Click to search the Andrew Heiskell Braille and Talking Book Library Skip Navigation

Popular Music

A Tribute to Singer Natalie Cole

Still Unforgettable

Schomburg Communications Pre-Professional Alicia Perez looks back on the life and career of the late Natalie Cole, who was laid to rest on Monday in Los Angeles.

In 1975, the Rolling Stones called her a “gifted soul stylist in the mold of Aretha Franklin.” In 1977, Don Cornelius said she was the most important talent discovery of the decade. Now the world mourns the loss of Grammy-winning singer Natalie Cole, who passed away at age 65 on New Years Eve.

Cole touched all fans of all ages and walks of life with her show-stopping performances, earning her countless awards throughout her forty-year career. Her first hit, “This Will Be,” won the 1976 Grammy for Best R&B Vocal Performance and kickstarted decades of success. Cole would go on to win seven additional Grammys though nominated for many more—including Record of the Year and Best Traditional Pop Performance for “Unforgettable,” a posthumous duet with her late father, legendary singer Nat King Cole. Still Unforgettable, her 2008 Grammy-winning studio album you can reference in our Digital Collections, also featured a duet with her father titled “Walkin' My Baby Back Home.” Cole also joined other greats like Bunny Briggs and Cab Calloway in a 1980 musical tribute to the Apollo Theater in Harlem with an energetic rendition of her 1979 hit "The Winner,” which is available in our Moving Image and Recorded Sound Division.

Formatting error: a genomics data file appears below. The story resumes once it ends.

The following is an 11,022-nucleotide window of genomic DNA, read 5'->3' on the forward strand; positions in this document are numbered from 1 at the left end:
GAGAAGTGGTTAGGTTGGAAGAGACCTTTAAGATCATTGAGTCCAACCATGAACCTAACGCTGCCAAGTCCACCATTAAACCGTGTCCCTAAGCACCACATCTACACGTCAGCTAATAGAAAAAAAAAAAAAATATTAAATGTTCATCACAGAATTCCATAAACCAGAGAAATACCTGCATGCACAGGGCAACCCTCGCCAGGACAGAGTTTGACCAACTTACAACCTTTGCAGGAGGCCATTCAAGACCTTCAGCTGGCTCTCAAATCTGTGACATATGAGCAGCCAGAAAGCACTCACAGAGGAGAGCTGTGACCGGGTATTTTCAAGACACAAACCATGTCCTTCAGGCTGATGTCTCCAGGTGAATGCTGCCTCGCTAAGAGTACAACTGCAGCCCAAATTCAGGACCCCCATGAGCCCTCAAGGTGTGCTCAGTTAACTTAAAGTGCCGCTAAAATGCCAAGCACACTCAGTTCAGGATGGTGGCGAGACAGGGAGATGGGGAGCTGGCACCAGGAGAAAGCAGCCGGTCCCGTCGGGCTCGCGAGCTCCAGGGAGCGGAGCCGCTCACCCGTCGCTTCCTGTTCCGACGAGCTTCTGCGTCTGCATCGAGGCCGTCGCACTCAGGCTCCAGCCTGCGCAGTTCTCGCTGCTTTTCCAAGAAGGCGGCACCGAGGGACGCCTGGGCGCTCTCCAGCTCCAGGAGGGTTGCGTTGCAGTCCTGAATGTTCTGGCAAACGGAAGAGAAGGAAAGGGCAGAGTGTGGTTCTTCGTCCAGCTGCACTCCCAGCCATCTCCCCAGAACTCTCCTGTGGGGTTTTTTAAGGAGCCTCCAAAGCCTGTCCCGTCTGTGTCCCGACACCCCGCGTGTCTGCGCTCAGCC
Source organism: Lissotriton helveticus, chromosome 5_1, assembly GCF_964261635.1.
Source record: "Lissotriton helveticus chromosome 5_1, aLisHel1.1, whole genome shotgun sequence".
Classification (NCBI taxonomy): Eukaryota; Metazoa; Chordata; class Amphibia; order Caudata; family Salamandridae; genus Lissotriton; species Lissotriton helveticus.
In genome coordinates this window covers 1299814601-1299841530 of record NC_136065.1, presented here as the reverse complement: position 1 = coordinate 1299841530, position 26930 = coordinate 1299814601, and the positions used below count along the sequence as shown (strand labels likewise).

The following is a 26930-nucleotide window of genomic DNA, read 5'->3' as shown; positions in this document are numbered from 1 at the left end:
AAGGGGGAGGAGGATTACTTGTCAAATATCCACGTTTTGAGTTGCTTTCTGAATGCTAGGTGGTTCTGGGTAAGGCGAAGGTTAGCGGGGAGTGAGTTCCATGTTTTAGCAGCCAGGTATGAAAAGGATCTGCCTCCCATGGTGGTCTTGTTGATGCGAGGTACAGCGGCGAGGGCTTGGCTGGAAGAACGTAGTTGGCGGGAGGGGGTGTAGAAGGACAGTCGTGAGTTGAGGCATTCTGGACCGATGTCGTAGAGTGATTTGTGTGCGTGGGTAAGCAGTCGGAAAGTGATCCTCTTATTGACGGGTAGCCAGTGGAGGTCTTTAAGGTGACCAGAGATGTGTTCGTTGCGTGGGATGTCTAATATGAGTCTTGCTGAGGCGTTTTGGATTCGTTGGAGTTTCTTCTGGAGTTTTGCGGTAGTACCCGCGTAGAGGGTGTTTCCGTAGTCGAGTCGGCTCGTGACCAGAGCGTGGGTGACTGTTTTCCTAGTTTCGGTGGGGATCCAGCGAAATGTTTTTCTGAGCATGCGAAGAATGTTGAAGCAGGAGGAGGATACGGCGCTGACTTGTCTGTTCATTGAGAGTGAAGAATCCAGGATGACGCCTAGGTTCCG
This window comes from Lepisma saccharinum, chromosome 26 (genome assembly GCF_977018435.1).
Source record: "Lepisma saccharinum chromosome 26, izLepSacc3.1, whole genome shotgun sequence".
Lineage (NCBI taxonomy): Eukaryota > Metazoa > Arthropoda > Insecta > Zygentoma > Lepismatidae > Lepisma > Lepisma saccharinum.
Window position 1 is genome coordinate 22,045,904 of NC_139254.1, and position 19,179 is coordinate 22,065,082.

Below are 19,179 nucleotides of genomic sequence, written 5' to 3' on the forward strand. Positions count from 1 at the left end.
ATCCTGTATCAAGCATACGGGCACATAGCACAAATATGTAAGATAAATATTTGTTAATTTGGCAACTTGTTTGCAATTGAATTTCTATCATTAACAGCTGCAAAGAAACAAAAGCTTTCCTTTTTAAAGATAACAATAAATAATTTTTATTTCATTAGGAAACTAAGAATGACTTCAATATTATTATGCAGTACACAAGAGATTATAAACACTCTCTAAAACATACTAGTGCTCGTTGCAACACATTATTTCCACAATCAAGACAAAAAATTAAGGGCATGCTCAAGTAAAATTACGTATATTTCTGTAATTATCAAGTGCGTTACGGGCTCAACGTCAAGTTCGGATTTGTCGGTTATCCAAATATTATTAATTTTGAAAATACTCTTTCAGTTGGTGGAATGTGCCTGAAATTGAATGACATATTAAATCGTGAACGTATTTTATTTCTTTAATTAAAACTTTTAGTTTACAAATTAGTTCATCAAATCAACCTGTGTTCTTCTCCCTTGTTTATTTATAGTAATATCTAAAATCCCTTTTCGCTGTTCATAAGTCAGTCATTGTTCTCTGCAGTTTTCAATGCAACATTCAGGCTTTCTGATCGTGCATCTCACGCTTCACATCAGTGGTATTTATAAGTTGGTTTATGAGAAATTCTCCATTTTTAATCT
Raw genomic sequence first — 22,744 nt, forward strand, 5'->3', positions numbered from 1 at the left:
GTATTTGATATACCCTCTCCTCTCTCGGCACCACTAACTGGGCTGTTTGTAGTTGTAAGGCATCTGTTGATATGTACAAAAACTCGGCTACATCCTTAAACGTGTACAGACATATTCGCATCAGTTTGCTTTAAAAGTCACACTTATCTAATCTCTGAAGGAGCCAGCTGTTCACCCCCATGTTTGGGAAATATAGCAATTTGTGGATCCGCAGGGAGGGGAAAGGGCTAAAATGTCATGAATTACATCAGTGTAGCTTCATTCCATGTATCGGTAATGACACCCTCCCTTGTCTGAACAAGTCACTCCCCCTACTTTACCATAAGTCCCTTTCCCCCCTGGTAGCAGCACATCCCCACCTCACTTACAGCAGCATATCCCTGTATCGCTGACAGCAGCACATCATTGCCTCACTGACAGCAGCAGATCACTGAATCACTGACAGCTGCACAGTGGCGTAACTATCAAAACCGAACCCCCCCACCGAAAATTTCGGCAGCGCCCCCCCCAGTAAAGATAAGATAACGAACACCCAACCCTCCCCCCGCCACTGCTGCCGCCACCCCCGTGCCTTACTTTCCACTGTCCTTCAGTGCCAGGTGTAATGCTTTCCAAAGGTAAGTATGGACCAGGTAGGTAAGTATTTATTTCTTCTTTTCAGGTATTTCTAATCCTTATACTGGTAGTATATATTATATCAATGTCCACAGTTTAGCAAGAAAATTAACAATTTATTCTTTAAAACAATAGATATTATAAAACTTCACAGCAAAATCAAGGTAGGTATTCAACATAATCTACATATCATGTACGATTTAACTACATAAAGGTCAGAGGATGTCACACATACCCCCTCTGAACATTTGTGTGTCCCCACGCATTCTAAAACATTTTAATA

Cole gained recognition for her 2000 autobiography, Angel on My Shoulder, which detailed her longtime battle with drug addiction, her recovery, and her subsequent related health issues. Though it is her bravery and undeniable talent that continues to inspire people across the globe.

She will be missed.


Patron-generated content represents the views and interpretations of the patron, not necessarily those of The New York Public Library. For more information see NYPL's Website Terms and Conditions.

Good Bye Sweetie

Our mothers were first cousins, their mothers were sisters, from Bermuda. I grew up calling her Sweetie. Rest in Peace Sweetie. You have left a legacy to be proud of.

Post new comment